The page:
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New films with Annette Bening, Isabelle Huppert and Helen Mirren, one of them not so good

And new and old films in a series for Black History Month

The big movies don’t open at Super Bowl time. You have some good choices among these smaller ones though, and one that’s disappointingly bad.

Film Stars Don’t Die in Liverpool:  3 ½ stars

Happy End:  3

Winchester: 2

Black History Month:  Félicité:  4

Black History Month: Black Cop: 3 ½

FILM STARS DON’T DIE IN LIVERPOOL: Maybe not, but Gloria Graham the Oscar winner and film noir icon retreated there after a backstage collapse. She wanted to stay with the family of her latest lover, a young actor named Peter Turner. She was reliving their romance of a couple years earlier in London, New York and her seaside home in California. What she was really seeking was solace for her medical problems and for the equally-threatening peril creeping in on her: old age. She was in her late 50s, had been married four times (once to a stepson) and wasn’t getting work in the movies anymore. Thanks to Annette Bening’s vibrant performance she’s not a pathetic figure but a multi-faceted character. At various times she’s demanding, scared, endearing, moody and vulnerable.

 

Jamie Bell, the original Billy Elliot, plays her lover, almost half her age but infatuated and star-struck. There’s a sweet aura to their relationship. Naturally. It’s taken from Turner’s own memoir. The age difference isn’t even a factor until very late, when she can no longer keep it hidden that she has cancer. She refused chemotherapy because, as she says, she needed her hair if she was to keep working. There’s a universal theme there about women and what time brings for them. It’s the same, only amplified, for entertainers. The film is emotional but also lively and at times, funny. No Oscar nominations, curiously, but three for the British counterpart, the BAFTAs. And here’s some trivia. Jamie Bell and Julie Walters are re-united 17 years after Billy Elliot. She was his teacher back then and plays his mother now. The film is from the English company that produced all those James Bond movies. It’s only their second non-Bond. The first was back in 1963, Call Me Bwana with Bob Hope. (International Village) 3 ½ out of 5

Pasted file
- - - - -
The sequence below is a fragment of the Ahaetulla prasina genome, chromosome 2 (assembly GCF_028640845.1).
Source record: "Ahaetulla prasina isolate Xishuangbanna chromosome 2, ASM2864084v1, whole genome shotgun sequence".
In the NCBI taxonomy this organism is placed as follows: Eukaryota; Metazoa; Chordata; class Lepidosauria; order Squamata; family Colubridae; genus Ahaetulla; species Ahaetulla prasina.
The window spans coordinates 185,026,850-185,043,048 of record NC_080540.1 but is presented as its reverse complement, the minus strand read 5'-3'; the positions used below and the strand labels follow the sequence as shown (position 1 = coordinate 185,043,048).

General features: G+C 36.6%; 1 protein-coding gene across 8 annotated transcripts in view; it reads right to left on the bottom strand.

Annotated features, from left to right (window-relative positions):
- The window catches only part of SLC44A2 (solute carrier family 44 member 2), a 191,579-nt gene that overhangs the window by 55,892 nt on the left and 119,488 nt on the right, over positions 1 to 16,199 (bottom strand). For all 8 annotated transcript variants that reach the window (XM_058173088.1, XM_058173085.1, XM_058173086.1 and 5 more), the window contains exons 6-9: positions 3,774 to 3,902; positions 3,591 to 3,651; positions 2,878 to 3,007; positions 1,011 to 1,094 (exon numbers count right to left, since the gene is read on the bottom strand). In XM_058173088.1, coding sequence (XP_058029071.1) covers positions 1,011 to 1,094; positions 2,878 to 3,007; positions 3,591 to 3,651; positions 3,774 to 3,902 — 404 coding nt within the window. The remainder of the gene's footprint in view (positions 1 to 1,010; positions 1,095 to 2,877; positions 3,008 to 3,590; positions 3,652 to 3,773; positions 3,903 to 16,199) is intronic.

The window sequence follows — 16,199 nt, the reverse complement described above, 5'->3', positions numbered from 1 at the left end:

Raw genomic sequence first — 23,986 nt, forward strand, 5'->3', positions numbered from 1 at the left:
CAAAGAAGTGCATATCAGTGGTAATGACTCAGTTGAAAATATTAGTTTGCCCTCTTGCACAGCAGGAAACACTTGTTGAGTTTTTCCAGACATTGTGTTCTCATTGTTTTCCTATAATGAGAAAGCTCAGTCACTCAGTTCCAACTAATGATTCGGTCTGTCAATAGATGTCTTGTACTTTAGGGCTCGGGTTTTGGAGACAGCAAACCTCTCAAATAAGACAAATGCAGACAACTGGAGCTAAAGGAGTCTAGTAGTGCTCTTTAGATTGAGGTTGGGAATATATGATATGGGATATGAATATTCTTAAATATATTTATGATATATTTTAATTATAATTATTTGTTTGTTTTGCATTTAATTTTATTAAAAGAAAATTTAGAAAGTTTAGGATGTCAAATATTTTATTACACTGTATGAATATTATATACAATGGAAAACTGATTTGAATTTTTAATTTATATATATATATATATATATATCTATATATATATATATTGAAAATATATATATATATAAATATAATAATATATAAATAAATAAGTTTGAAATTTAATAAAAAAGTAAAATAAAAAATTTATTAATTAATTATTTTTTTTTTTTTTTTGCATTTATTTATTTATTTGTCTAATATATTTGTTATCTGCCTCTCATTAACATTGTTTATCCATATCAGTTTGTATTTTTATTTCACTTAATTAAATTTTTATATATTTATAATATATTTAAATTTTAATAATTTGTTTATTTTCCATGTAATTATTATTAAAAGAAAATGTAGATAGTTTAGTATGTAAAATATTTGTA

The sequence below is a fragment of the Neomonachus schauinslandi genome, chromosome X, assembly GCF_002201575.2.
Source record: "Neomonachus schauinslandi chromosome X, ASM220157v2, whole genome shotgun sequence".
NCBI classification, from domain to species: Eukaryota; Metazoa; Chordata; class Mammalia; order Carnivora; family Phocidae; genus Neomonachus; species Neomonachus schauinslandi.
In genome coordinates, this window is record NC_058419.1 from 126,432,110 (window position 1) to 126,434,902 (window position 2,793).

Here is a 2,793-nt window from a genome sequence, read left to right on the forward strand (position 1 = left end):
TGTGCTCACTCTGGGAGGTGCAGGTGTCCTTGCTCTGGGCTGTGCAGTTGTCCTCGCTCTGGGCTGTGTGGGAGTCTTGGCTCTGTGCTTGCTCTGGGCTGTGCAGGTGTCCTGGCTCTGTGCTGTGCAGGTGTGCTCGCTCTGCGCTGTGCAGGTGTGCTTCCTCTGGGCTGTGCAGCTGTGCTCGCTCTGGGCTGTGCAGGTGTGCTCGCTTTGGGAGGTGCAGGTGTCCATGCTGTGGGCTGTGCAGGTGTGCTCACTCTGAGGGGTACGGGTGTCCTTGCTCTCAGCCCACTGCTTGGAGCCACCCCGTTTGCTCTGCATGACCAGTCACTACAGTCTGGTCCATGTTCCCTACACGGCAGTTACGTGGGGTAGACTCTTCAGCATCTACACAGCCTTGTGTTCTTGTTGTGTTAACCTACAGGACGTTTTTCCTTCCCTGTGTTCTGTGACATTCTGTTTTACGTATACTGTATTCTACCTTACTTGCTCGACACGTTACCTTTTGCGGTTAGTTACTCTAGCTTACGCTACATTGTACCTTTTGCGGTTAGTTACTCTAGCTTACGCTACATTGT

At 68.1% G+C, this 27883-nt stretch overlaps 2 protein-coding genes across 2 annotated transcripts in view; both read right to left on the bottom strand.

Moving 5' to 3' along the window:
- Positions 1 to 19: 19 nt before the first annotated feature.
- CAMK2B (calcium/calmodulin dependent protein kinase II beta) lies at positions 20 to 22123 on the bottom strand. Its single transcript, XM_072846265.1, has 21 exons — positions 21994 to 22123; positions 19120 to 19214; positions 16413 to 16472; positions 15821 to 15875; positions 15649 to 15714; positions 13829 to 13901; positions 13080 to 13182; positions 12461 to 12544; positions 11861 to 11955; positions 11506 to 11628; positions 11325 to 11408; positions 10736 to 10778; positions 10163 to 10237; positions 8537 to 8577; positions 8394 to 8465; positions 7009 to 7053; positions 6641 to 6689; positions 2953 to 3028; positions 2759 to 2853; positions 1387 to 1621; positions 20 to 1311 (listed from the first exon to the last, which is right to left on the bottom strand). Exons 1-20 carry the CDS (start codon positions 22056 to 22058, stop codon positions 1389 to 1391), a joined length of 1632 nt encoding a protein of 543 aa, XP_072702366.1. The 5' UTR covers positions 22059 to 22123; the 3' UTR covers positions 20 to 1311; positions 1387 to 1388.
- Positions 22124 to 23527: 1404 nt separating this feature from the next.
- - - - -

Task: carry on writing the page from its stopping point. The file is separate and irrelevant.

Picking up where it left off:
HAPPY END: Don’t be misled by the bright look and the brisk tone. This is a Michael Haneke film and his cynical view of humanity is intact. Hypocrisy is his target and he works it over thoroughly in the presence of an entrepreneurial family in Calais, France. Isabelle Huppert plays the workaholic manager of a construction company. The patriarch (Jean-Louis Trintignant) is turning senile and  an alcoholic son has allowed an accident to happen on his watch. Toby Jones plays a financial type involved with a loan committee.

 

It’s a self-contained group, perfectly able to handle business. People, not so much. Bit by bit, usually through the eyes of a young girl (Fantine Harduin), we get a batch of uncomfortable details. Her father is an adulterer. She sent her mother to hospital and used her anti-depressants to kill her hamster. The patriarch wants to die and recalls that he helped his wife end her life. (That’s an unnecessary echo of Haneke’s Academy Award-winning film Amour, and not meant to be a continuation of its story). The incompetent son disrupts a family lunch by bringing in a group of refugees from the street outside. They hadn’t been noticed anymore than the North Africans already inside working as servants. It’s a caustic image of the privileged bourgeoisie that emerges out of the pretend civility. There’s excellent acting that delivers scads of cynicism and sarcasm. I’m just not sure why we’re getting them again. (VanCity) 3 out of 5

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